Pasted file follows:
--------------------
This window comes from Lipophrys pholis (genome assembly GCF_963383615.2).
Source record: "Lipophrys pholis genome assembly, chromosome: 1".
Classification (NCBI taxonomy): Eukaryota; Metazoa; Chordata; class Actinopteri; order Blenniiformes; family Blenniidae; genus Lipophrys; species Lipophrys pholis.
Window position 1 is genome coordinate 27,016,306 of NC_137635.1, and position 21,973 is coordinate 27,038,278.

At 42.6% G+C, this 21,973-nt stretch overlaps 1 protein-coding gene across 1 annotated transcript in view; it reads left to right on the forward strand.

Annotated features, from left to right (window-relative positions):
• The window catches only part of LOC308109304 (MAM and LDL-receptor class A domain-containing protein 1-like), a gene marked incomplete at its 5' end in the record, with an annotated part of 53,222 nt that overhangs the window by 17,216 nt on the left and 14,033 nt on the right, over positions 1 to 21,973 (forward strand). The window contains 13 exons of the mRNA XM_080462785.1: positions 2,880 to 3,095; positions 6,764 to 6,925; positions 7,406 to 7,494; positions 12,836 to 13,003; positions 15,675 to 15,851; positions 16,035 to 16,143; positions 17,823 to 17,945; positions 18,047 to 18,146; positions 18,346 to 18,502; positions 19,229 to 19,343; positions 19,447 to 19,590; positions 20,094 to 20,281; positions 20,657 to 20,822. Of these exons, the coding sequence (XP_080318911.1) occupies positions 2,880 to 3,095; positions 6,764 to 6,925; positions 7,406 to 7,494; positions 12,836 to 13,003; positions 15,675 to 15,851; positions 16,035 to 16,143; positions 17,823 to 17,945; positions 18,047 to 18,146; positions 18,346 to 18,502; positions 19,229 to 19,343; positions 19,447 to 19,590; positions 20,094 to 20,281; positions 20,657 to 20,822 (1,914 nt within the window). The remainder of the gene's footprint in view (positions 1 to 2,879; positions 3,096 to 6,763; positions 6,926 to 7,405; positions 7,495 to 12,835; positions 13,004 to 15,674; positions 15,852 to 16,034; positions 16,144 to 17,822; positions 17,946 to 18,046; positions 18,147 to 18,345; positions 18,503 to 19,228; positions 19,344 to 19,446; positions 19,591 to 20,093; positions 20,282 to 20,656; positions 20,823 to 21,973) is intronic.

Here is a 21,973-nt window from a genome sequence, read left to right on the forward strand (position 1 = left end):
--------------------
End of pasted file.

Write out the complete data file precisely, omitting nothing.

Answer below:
This window comes from Lipophrys pholis (genome assembly GCF_963383615.2).
Source record: "Lipophrys pholis genome assembly, chromosome: 1".
Classification (NCBI taxonomy): Eukaryota; Metazoa; Chordata; class Actinopteri; order Blenniiformes; family Blenniidae; genus Lipophrys; species Lipophrys pholis.
Window position 1 is genome coordinate 27,016,306 of NC_137635.1, and position 21,973 is coordinate 27,038,278.

At 42.6% G+C, this 21,973-nt stretch overlaps 1 protein-coding gene across 1 annotated transcript in view; it reads left to right on the forward strand.

Annotated features, from left to right (window-relative positions):
• The window catches only part of LOC308109304 (MAM and LDL-receptor class A domain-containing protein 1-like), a gene marked incomplete at its 5' end in the record, with an annotated part of 53,222 nt that overhangs the window by 17,216 nt on the left and 14,033 nt on the right, over positions 1 to 21,973 (forward strand). The window contains 13 exons of the mRNA XM_080462785.1: positions 2,880 to 3,095; positions 6,764 to 6,925; positions 7,406 to 7,494; positions 12,836 to 13,003; positions 15,675 to 15,851; positions 16,035 to 16,143; positions 17,823 to 17,945; positions 18,047 to 18,146; positions 18,346 to 18,502; positions 19,229 to 19,343; positions 19,447 to 19,590; positions 20,094 to 20,281; positions 20,657 to 20,822. Of these exons, the coding sequence (XP_080318911.1) occupies positions 2,880 to 3,095; positions 6,764 to 6,925; positions 7,406 to 7,494; positions 12,836 to 13,003; positions 15,675 to 15,851; positions 16,035 to 16,143; positions 17,823 to 17,945; positions 18,047 to 18,146; positions 18,346 to 18,502; positions 19,229 to 19,343; positions 19,447 to 19,590; positions 20,094 to 20,281; positions 20,657 to 20,822 (1,914 nt within the window). The remainder of the gene's footprint in view (positions 1 to 2,879; positions 3,096 to 6,763; positions 6,926 to 7,405; positions 7,495 to 12,835; positions 13,004 to 15,674; positions 15,852 to 16,034; positions 16,144 to 17,822; positions 17,946 to 18,046; positions 18,147 to 18,345; positions 18,503 to 19,228; positions 19,344 to 19,446; positions 19,591 to 20,093; positions 20,282 to 20,656; positions 20,823 to 21,973) is intronic.

Here is a 21,973-nt window from a genome sequence, read left to right on the forward strand (position 1 = left end):